The study’s authors are blunt in their analysis: “There seems to be a deep-seated resistance in the academy’s culture to moving forward, changing the way things have always been done, and a new future for television to accomplish.”
One of the most striking findings is the composition of the Academy’s Board of Governors in place at the time of the study 60 elected members, two from each of the organization’s 30 peer groups. (There are now 31 peer groups, and by the time of the next election there will be 62 governors.) Of the governors surveyed, only 14% identify as black. “Members felt that there was insufficient diverse representation in membership and leadership, leading to feelings of exclusion and marginalization because of their out-group identity,” the study says authors write. “There was significant under-representation of disabled perspectives and no representation of Asian American, Pacific Islander, Native American, Indigenous or veteran identities on the board.”
As a result, according to the study, members feel the Academy “does not adequately understand and support its more diverse membership.”
Indeed, while 92% of white male respondents said they were positive about the academy’s diversity, only 46% of black women did. On Belonging & Inclusion, white men scored 93% positive, black women 46%; in “leadership” white men scored 96% positive, black women 39%; and in Language & Communication, white men scored 97% positive, black women 36%.
The study also found that the organization’s DEI efforts “were perceived by underrepresented members as performative and reactive, rather than creating the lasting, structural change expected of a thought leader and industry influencer.”
McIntyre understands that these gaps in members’ own assessment of the Academy are central to how the organization has fallen short of DEI – and how it can improve. “It’s not just about who your members are, but do they actually feel welcome?” he says. “Because if they don’t feel welcome, how are you going to attract more diverse members? You want to feel like you’re seated at the table; To sit at the table you have to feel included.”
Television Academy is far from alone in facing these challenges, says Hutchinson: “A lot of the issues that we see at Television Academy, or that were raised in the report, we honestly see in many other settings. We live in a society with a shared history and a shared struggle.”
And she is confident that the commitment to change – both within the academy and across the industry – is real.
“There are organizations out there that are treating this like a fad,” says Hutchinson. “‘Let’s launch a campaign, let’s do something and bam, bam, boom, we’re done.’ One of the things we really value about our partnership is the intent, the long-term vision that we see now.”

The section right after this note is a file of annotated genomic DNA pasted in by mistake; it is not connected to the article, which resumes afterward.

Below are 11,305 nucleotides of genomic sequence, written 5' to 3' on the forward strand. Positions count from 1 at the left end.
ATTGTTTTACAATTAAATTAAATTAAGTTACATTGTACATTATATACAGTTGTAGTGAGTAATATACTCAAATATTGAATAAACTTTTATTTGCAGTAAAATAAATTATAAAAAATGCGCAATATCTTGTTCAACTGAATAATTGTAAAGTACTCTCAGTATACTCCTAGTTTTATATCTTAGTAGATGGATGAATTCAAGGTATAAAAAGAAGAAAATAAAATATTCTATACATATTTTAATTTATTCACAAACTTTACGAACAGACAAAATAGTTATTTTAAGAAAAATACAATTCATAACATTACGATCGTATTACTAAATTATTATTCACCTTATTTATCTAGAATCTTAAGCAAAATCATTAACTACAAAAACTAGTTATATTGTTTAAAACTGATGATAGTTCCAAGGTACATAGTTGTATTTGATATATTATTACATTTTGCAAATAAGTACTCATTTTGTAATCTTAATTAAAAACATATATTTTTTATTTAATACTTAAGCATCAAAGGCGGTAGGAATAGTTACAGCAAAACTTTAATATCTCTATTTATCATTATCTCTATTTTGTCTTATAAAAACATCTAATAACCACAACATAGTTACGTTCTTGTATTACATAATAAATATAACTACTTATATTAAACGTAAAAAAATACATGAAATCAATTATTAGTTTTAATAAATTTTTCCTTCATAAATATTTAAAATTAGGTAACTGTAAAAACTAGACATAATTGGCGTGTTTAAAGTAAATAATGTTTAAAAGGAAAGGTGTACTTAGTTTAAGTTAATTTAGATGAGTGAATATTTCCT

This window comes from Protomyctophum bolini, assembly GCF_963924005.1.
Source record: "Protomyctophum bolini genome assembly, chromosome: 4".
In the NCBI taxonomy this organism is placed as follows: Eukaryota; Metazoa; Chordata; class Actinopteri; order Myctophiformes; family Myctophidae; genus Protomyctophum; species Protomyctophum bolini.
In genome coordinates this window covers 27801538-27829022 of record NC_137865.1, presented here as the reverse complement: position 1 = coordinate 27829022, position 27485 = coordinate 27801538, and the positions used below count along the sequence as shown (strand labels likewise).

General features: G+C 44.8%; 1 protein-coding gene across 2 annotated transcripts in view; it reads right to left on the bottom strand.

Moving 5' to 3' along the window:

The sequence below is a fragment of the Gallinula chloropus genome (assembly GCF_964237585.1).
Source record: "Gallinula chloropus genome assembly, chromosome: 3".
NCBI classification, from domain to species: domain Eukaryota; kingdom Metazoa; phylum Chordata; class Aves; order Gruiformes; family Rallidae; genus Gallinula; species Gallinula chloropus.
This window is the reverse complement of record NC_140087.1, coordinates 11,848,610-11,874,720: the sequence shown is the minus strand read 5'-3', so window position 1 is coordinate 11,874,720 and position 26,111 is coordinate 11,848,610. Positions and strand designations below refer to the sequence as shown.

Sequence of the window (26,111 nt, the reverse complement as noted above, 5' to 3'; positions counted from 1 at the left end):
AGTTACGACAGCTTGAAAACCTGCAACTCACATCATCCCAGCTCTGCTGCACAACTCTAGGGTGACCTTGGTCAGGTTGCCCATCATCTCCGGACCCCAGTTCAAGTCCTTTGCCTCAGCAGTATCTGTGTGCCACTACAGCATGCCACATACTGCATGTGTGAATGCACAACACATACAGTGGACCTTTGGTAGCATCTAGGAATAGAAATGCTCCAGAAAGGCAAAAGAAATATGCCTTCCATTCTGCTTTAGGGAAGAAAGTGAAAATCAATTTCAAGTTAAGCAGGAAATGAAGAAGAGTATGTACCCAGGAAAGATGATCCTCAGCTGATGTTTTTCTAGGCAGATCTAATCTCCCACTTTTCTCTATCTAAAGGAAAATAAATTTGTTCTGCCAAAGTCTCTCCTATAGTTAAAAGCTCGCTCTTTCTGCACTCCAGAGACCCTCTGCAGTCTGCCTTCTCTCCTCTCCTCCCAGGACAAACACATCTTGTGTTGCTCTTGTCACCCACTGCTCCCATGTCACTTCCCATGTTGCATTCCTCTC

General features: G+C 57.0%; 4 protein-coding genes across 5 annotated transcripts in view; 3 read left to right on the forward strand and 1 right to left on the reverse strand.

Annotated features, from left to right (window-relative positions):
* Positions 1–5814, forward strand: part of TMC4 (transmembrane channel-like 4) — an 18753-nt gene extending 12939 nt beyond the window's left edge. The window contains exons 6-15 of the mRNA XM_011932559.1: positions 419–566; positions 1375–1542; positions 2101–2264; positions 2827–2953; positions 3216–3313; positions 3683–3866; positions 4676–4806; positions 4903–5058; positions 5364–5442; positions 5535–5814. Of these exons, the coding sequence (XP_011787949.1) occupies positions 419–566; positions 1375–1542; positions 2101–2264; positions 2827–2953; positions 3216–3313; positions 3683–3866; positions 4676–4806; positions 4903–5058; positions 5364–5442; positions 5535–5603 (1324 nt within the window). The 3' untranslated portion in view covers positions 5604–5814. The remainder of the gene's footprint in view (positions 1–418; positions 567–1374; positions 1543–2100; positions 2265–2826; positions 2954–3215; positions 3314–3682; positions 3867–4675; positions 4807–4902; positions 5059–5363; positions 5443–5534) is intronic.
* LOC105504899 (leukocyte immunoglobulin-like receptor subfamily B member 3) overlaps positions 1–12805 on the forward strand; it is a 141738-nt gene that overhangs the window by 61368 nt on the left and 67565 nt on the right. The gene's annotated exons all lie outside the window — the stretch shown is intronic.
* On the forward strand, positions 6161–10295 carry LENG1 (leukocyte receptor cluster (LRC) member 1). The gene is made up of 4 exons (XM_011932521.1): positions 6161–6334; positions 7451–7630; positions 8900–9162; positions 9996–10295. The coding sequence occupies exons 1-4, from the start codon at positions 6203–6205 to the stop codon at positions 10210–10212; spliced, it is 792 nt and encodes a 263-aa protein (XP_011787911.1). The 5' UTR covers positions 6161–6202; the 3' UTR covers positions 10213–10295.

However, as both McIntyre and Hutchinson point out, all too often, recognizing and discussing DEI failures is the endpoint for an organization rather than the beginning of meaningful change.
“It’s a concern we all have: are we actually pursuing initiatives that make a difference? Or is it just talk?” says McIntyre. “We’ve done quite a bit in the past, we’ve done a lot of panels. Panels are great. What happens after a panel? How do we translate that into substantive initiatives?”
Among the initiatives McIntyre cites is the academy’s intern program, which he describes as “a pipeline to industry focused on underrepresented and underserved communities”: “We cycle through 60 to 65 interns a year, the majority of whom, almost 75%, comes from BIPOC communities, many of which are first-generation college students,” he says. In response to the findings of the study, the Academy also hired a senior membership officer to oversee member outreach and engagement.
Other goals remain just that: goals. Including McIntyre’s stated goal for the Academy to make DEI a core value.
“Our mission statement needs to say that inclusion and equity are a fundamental principle for us to move forward,” he said, citing a leadership group that now meets monthly to discuss DEI issues. “I think by the end of the year you’ll see us come out with, ‘This is how we put our feet in the fire.'”
In the meantime, he, Scherma and the ReadySet employees must overcome the “deep-seated resistance” to change that the 2021 study found in corporate culture.
“Moving forward comes with some resistance, and there will be concerns, if you will, with any ruling party about losing some of that power,” McIntyre concedes. “The changes we are looking at are not a zero-sum game. It’s not “I want to diversify my membership, which means I will invite only Black or Hispanic professionals.” We are an open door. … We want to make sure we reach out and educate the underrepresented communities so they know they can participate as long as they have the qualifications.”
https://www.latimes.com/entertainment-arts/tv/story/2022-09-08/2022-emmys-awards-nominations-television-academy-diversity Diversity study finds ‘resistance’ to change in Emmys group